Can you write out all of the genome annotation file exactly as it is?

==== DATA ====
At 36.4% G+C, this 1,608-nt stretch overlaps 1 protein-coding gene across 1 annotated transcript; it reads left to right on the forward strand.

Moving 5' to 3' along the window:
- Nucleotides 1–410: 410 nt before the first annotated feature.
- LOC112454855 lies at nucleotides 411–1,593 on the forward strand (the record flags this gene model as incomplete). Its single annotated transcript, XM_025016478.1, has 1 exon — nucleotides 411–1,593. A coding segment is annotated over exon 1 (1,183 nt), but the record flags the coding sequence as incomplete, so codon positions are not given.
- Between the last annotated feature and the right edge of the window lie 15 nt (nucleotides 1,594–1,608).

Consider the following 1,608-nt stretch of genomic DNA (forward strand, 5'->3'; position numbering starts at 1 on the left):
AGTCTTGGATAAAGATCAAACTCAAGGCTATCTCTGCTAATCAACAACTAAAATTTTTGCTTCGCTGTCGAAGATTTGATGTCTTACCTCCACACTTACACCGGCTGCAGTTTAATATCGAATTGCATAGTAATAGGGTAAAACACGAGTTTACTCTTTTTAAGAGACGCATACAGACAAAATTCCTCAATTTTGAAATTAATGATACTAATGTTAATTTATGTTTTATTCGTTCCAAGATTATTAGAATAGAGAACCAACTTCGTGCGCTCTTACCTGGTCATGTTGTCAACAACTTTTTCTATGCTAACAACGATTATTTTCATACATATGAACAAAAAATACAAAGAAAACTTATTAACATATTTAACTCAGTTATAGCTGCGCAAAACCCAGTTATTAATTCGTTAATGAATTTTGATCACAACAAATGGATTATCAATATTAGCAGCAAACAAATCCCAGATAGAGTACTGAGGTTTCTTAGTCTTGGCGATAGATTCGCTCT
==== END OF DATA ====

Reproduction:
At 36.4% G+C, this 1,608-nt stretch overlaps 1 protein-coding gene across 1 annotated transcript; it reads left to right on the forward strand.

Moving 5' to 3' along the window:
- Nucleotides 1–410: 410 nt before the first annotated feature.
- LOC112454855 lies at nucleotides 411–1,593 on the forward strand (the record flags this gene model as incomplete). Its single annotated transcript, XM_025016478.1, has 1 exon — nucleotides 411–1,593. A coding segment is annotated over exon 1 (1,183 nt), but the record flags the coding sequence as incomplete, so codon positions are not given.
- Between the last annotated feature and the right edge of the window lie 15 nt (nucleotides 1,594–1,608).

Consider the following 1,608-nt stretch of genomic DNA (forward strand, 5'->3'; position numbering starts at 1 on the left):
AGTCTTGGATAAAGATCAAACTCAAGGCTATCTCTGCTAATCAACAACTAAAATTTTTGCTTCGCTGTCGAAGATTTGATGTCTTACCTCCACACTTACACCGGCTGCAGTTTAATATCGAATTGCATAGTAATAGGGTAAAACACGAGTTTACTCTTTTTAAGAGACGCATACAGACAAAATTCCTCAATTTTGAAATTAATGATACTAATGTTAATTTATGTTTTATTCGTTCCAAGATTATTAGAATAGAGAACCAACTTCGTGCGCTCTTACCTGGTCATGTTGTCAACAACTTTTTCTATGCTAACAACGATTATTTTCATACATATGAACAAAAAATACAAAGAAAACTTATTAACATATTTAACTCAGTTATAGCTGCGCAAAACCCAGTTATTAATTCGTTAATGAATTTTGATCACAACAAATGGATTATCAATATTAGCAGCAAACAAATCCCAGATAGAGTACTGAGGTTTCTTAGTCTTGGCGATAGATTCGCTCT